Local authors produce bumper crop of books

July 21, 2017

When thinking about the human condition, one defining characteristic always comes to my mind. We love to tell stories and we like to hear stories.

When I hear a flock of irrepressibly cackling geese in the rows of stubble on a winter field, or crows cawing or songbirds singing in the early morning, I add other living creatures to the list of those that like to hear and tell stories.

So, this column is about storytellers. On the table on my screened porch and the one beside my bed, there are four new books by local authors - who all live or have homes in Lewes - that have come my way. I’m enjoying them all.

Each book represents many stories within a larger story. Two are fiction, one an epic-length historical work, and one a collection of anecdotes from a campus security cop.


I finished Chris Beakey’s “Fatal Option” first. This hardback murder thriller takes place in just a couple of days, is spiced with lots of sexual and violent tension, and includes a cast of contemporary characters with a wide variety of multi-generational family and personal issues. Beakey even adds a haunting character from another dimension for one more layer of complexity.

The blizzardy mountain setting gives “Fatal Option” a cool and dynamic contrast to a hot summer’s day beach read.

Beakey’s use of dialogue and description keep this 292-pager moving along at an engaging and compelling clip. “Fatal Option,” published by Post Hill Press, has a cover price of $25. As with all the books here, check with your local bookseller for availability.


John Lester shows his love of history, Native American culture and the American Southwest in his first novel, “The Corn Singer.” It’s a work of fiction, and Lester subtitles his book An Epic Story of Crossed Cultures, History, Adventure & Romance. All of that unwinds faithfully through the pages of what I would call - with high praise - a good yarn.

The author’s choice of scenes and characters and their interactions give Corn Singer a style of its own, but those who fancy the writing style and cadence of Hemingway’s work will also sense Lester’s reverence for that master.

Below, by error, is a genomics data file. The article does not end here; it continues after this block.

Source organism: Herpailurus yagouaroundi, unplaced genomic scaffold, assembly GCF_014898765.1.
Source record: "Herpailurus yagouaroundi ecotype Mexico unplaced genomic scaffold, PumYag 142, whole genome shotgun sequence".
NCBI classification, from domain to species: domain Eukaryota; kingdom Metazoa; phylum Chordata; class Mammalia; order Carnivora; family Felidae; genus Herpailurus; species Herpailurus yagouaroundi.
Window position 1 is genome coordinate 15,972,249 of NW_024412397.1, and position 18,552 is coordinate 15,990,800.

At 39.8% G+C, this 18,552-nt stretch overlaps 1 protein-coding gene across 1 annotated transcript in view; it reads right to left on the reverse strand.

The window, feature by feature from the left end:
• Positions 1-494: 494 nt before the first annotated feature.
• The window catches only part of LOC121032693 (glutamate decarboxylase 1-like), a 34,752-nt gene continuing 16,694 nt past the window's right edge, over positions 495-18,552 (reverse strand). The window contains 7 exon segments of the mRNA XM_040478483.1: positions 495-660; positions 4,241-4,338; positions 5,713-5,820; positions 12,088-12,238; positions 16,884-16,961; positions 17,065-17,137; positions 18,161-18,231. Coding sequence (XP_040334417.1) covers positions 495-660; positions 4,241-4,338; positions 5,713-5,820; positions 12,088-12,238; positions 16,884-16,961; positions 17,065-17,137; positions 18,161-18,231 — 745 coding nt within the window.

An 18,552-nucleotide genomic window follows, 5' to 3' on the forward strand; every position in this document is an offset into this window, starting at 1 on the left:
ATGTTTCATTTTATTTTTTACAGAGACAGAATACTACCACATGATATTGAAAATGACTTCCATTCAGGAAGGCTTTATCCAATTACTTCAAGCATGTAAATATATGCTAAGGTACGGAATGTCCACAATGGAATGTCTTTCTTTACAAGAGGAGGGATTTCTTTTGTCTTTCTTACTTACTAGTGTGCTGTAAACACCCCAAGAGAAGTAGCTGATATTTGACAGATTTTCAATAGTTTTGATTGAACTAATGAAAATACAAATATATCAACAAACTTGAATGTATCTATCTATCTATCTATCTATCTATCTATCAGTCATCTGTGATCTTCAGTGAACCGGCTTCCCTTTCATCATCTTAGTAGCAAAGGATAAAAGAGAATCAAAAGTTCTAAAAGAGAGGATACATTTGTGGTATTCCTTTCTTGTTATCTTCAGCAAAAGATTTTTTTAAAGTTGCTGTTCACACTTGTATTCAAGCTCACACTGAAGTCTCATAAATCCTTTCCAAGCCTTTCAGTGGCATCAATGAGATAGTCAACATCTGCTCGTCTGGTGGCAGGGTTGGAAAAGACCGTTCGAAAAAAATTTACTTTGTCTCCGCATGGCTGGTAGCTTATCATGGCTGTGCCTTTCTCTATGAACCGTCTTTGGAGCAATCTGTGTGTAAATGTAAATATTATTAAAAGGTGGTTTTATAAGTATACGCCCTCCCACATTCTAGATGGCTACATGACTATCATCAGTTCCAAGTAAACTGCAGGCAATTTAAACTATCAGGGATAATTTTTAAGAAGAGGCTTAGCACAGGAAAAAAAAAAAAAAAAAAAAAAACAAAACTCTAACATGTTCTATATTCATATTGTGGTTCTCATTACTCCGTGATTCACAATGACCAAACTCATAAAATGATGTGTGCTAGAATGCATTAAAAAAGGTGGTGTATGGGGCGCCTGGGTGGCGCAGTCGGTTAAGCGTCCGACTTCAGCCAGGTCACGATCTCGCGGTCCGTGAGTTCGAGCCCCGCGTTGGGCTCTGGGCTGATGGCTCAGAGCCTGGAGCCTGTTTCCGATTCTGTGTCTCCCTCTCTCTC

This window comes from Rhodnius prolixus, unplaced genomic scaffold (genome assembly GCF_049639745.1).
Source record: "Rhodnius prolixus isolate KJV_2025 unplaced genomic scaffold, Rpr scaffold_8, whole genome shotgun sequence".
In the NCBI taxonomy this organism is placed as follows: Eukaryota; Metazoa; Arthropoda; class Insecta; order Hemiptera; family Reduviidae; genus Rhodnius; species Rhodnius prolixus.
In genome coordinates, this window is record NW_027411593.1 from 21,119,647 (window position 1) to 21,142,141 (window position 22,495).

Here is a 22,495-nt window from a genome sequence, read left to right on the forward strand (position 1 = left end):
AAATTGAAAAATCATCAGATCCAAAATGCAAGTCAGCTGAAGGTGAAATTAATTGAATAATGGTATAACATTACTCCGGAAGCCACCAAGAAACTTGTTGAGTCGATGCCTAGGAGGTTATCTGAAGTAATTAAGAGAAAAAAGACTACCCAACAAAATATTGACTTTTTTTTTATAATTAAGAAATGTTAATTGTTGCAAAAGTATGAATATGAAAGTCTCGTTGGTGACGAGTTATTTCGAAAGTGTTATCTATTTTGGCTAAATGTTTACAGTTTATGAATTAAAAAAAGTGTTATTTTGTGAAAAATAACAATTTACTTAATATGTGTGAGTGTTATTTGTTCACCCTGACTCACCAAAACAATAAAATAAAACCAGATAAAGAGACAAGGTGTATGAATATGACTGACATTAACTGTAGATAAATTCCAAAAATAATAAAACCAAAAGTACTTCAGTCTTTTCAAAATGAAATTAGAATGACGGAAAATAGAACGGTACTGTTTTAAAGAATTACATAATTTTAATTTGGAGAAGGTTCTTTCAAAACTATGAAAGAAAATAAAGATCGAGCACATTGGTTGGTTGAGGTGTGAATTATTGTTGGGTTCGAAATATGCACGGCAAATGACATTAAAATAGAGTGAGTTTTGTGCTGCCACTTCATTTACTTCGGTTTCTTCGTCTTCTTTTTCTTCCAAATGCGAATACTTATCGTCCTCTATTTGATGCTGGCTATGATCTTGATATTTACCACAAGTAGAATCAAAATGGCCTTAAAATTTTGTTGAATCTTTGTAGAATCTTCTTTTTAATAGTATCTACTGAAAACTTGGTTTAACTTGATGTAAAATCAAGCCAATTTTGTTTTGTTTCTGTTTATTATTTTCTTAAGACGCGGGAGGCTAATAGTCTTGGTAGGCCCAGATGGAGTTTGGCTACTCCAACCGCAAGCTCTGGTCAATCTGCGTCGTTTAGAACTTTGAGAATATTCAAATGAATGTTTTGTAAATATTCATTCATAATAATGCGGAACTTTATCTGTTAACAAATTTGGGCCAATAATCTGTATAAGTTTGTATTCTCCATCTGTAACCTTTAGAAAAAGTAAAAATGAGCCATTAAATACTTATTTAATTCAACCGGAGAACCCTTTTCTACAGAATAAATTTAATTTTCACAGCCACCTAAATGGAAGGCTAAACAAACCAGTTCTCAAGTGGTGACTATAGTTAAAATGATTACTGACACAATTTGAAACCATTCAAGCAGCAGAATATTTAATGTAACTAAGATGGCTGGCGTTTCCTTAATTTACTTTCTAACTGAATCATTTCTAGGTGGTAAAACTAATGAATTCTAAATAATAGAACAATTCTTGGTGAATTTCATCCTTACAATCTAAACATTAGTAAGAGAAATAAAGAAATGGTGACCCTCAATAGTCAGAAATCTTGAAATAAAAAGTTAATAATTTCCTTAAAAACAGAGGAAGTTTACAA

Set in the years just before World War II, the book moves seamlessly from desert scenes atop mesas and domestic scenes in a schoolteacher’s simple dwelling, to bare-knuckled fighting, dimly lit rooms in a lawless Mexican town, and a storm-tossed rust bucket of a small, evilly acquired ship hauling a load of tough, sure-footed mules to a European battlefront. Lester threads all of that together with a lily-pure (almost) and tightly crafted love story that brings the adventure-filled tale to a sweet conclusion.

A 256-page paperback, “The Corn Singer” is published by LifeRich with a cover price of $17.99.


With Fatal Option and Corn Singer dispatched, I’ve moved now into Sally Mott Freeman’s impressive historical novel titled “The Jersey Brothers: A Missing Naval Officer in the Pacific and His Family’s Quest to Bring Him Home.”

Freeman and her husband, John, saved the fire-damaged Mispillion Lighthouse from destruction several years ago, moved it to Lewes, restored it, and incorporated it into their Shipcarpenter Square home. Her love for maritime history should come as no surprise.

“The Jersey Brothers” is also close to home. With great detail and insight, gleaned from 10 years of careful family and World War II research, Freeman weaves the intimacy of a naval family’s emotional struggles into the warped reality of a nation at war and a brother/son struggling to stay alive in Japanese prison camps.

The book takes the reader into President Harry Truman’s White House during the time he decided to drop the atomic bombs that ended the war, and delves into the implications of that decision for the world, and for Freeman’s relatives at home and in the Pacific.

Published by Simon and Schuster, the beautifully produced, 589-page hardback Jersey Brothers includes detailed maps to illustrate the breadth of the war in the Pacific. It also includes a collection of glossy, black-and-white photos to add life and soul to the characters.

For those seeking additional detail, Freeman has annotated many of the book’s 41 chapters in a section at the back of the book where she has also included a select bibliography and comprehensive index. The book is priced at $28.


With a master’s degree in criminology, Nick DeCerchio used his education and wits to build a career up and down the ladder at college and university security operations. His anthology of 21 two- and three-page stories drawn from his experiences starts with an unexpected Liberian embezzler.

One of the final chapters talks about those most nefarious criminals: parking scofflaws. “I was accustomed to receiving vicious telephone calls and e-mails from angry ticket recipients,” he writes. “Our favorite remark from a student who was angry about receiving a parking ticket was: ‘My father could buy and sell you.’ I would chuckle and say: ‘Call him and ask him to make me an offer.’ I could not understand how progressive, intelligent and open-minded people could convince themselves that a different set of rules applied to them than to the rest of the world.”

DeCerchio’s 60-page paperback, published by Outskirts Press, doesn’t include a cover price. These short-hitters are interesting and often humorous, but, not surprisingly, and not unlike life, sometimes sad.

We’re blessed to live in the midst of so many good authors who take on the hard work of writing engaging, interesting, entertaining and enlightening stories for the rest of us to enjoy.